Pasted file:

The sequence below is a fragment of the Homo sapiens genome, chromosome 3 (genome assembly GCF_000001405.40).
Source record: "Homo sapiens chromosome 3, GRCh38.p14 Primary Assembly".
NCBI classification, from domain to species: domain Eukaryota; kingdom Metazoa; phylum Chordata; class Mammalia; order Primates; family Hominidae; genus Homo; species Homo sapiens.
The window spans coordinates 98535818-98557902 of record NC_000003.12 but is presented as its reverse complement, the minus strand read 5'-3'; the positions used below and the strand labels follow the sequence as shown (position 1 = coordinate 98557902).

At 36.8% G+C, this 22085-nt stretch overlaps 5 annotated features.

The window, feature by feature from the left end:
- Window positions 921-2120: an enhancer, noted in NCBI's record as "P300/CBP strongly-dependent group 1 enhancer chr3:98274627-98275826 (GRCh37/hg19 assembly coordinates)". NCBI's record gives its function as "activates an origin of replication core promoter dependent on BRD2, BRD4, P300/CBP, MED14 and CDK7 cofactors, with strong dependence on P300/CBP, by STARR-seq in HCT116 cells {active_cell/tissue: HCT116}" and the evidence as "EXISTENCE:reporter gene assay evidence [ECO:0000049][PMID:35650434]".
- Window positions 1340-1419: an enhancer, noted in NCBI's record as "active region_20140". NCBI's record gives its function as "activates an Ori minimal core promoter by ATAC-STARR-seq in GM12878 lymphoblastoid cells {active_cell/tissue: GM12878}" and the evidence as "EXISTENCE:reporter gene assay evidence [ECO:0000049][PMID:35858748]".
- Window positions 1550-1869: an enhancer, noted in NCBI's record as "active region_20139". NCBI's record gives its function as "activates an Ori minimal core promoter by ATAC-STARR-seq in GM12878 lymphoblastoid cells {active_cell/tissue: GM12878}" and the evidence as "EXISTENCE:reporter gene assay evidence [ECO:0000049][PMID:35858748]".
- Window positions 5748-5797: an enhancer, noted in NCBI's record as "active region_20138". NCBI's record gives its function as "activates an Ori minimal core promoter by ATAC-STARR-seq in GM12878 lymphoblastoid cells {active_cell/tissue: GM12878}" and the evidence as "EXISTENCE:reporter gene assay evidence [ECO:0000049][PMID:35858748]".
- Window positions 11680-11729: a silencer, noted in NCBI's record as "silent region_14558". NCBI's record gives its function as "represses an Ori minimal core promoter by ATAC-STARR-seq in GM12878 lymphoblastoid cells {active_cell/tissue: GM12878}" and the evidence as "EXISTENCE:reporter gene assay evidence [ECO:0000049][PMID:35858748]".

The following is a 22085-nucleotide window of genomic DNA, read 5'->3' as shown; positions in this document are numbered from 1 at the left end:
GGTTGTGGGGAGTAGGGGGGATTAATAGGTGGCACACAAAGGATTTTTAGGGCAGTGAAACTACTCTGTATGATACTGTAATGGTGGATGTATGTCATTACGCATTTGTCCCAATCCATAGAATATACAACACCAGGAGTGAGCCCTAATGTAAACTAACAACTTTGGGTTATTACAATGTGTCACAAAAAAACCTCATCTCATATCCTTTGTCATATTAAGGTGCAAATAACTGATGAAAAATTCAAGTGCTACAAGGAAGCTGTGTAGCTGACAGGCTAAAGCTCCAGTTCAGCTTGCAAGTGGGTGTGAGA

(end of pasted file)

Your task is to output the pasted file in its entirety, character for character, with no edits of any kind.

The sequence below is a fragment of the Homo sapiens genome, chromosome 3 (genome assembly GCF_000001405.40).
Source record: "Homo sapiens chromosome 3, GRCh38.p14 Primary Assembly".
NCBI classification, from domain to species: domain Eukaryota; kingdom Metazoa; phylum Chordata; class Mammalia; order Primates; family Hominidae; genus Homo; species Homo sapiens.
The window spans coordinates 98535818-98557902 of record NC_000003.12 but is presented as its reverse complement, the minus strand read 5'-3'; the positions used below and the strand labels follow the sequence as shown (position 1 = coordinate 98557902).

At 36.8% G+C, this 22085-nt stretch overlaps 5 annotated features.

The window, feature by feature from the left end:
- Window positions 921-2120: an enhancer, noted in NCBI's record as "P300/CBP strongly-dependent group 1 enhancer chr3:98274627-98275826 (GRCh37/hg19 assembly coordinates)". NCBI's record gives its function as "activates an origin of replication core promoter dependent on BRD2, BRD4, P300/CBP, MED14 and CDK7 cofactors, with strong dependence on P300/CBP, by STARR-seq in HCT116 cells {active_cell/tissue: HCT116}" and the evidence as "EXISTENCE:reporter gene assay evidence [ECO:0000049][PMID:35650434]".
- Window positions 1340-1419: an enhancer, noted in NCBI's record as "active region_20140". NCBI's record gives its function as "activates an Ori minimal core promoter by ATAC-STARR-seq in GM12878 lymphoblastoid cells {active_cell/tissue: GM12878}" and the evidence as "EXISTENCE:reporter gene assay evidence [ECO:0000049][PMID:35858748]".
- Window positions 1550-1869: an enhancer, noted in NCBI's record as "active region_20139". NCBI's record gives its function as "activates an Ori minimal core promoter by ATAC-STARR-seq in GM12878 lymphoblastoid cells {active_cell/tissue: GM12878}" and the evidence as "EXISTENCE:reporter gene assay evidence [ECO:0000049][PMID:35858748]".
- Window positions 5748-5797: an enhancer, noted in NCBI's record as "active region_20138". NCBI's record gives its function as "activates an Ori minimal core promoter by ATAC-STARR-seq in GM12878 lymphoblastoid cells {active_cell/tissue: GM12878}" and the evidence as "EXISTENCE:reporter gene assay evidence [ECO:0000049][PMID:35858748]".
- Window positions 11680-11729: a silencer, noted in NCBI's record as "silent region_14558". NCBI's record gives its function as "represses an Ori minimal core promoter by ATAC-STARR-seq in GM12878 lymphoblastoid cells {active_cell/tissue: GM12878}" and the evidence as "EXISTENCE:reporter gene assay evidence [ECO:0000049][PMID:35858748]".

The following is a 22085-nucleotide window of genomic DNA, read 5'->3' as shown; positions in this document are numbered from 1 at the left end:
GGTTGTGGGGAGTAGGGGGGATTAATAGGTGGCACACAAAGGATTTTTAGGGCAGTGAAACTACTCTGTATGATACTGTAATGGTGGATGTATGTCATTACGCATTTGTCCCAATCCATAGAATATACAACACCAGGAGTGAGCCCTAATGTAAACTAACAACTTTGGGTTATTACAATGTGTCACAAAAAAACCTCATCTCATATCCTTTGTCATATTAAGGTGCAAATAACTGATGAAAAATTCAAGTGCTACAAGGAAGCTGTGTAGCTGACAGGCTAAAGCTCCAGTTCAGCTTGCAAGTGGGTGTGAGA